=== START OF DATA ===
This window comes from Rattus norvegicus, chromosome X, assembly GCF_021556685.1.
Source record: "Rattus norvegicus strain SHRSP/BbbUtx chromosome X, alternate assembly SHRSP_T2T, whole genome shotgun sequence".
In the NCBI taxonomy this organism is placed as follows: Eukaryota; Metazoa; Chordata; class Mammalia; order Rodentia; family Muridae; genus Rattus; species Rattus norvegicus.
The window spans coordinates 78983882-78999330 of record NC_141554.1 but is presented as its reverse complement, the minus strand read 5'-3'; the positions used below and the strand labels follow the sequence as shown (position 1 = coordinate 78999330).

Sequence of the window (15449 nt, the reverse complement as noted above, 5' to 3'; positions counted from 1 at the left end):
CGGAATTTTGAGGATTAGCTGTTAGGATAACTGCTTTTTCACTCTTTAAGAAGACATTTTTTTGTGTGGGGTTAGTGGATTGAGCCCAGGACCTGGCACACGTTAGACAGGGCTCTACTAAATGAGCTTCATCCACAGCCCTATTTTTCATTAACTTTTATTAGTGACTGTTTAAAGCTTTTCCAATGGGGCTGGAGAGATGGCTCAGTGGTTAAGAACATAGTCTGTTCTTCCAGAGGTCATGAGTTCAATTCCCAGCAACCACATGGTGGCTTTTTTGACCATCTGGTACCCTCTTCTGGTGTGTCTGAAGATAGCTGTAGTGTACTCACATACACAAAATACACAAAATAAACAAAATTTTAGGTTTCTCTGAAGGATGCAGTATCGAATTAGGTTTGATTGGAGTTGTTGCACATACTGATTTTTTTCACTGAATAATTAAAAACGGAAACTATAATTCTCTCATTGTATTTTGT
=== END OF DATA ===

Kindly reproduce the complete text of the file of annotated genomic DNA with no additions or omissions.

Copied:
This window comes from Rattus norvegicus, chromosome X, assembly GCF_021556685.1.
Source record: "Rattus norvegicus strain SHRSP/BbbUtx chromosome X, alternate assembly SHRSP_T2T, whole genome shotgun sequence".
In the NCBI taxonomy this organism is placed as follows: Eukaryota; Metazoa; Chordata; class Mammalia; order Rodentia; family Muridae; genus Rattus; species Rattus norvegicus.
The window spans coordinates 78983882-78999330 of record NC_141554.1 but is presented as its reverse complement, the minus strand read 5'-3'; the positions used below and the strand labels follow the sequence as shown (position 1 = coordinate 78999330).

Sequence of the window (15449 nt, the reverse complement as noted above, 5' to 3'; positions counted from 1 at the left end):
CGGAATTTTGAGGATTAGCTGTTAGGATAACTGCTTTTTCACTCTTTAAGAAGACATTTTTTTGTGTGGGGTTAGTGGATTGAGCCCAGGACCTGGCACACGTTAGACAGGGCTCTACTAAATGAGCTTCATCCACAGCCCTATTTTTCATTAACTTTTATTAGTGACTGTTTAAAGCTTTTCCAATGGGGCTGGAGAGATGGCTCAGTGGTTAAGAACATAGTCTGTTCTTCCAGAGGTCATGAGTTCAATTCCCAGCAACCACATGGTGGCTTTTTTGACCATCTGGTACCCTCTTCTGGTGTGTCTGAAGATAGCTGTAGTGTACTCACATACACAAAATACACAAAATAAACAAAATTTTAGGTTTCTCTGAAGGATGCAGTATCGAATTAGGTTTGATTGGAGTTGTTGCACATACTGATTTTTTTCACTGAATAATTAAAAACGGAAACTATAATTCTCTCATTGTATTTTGT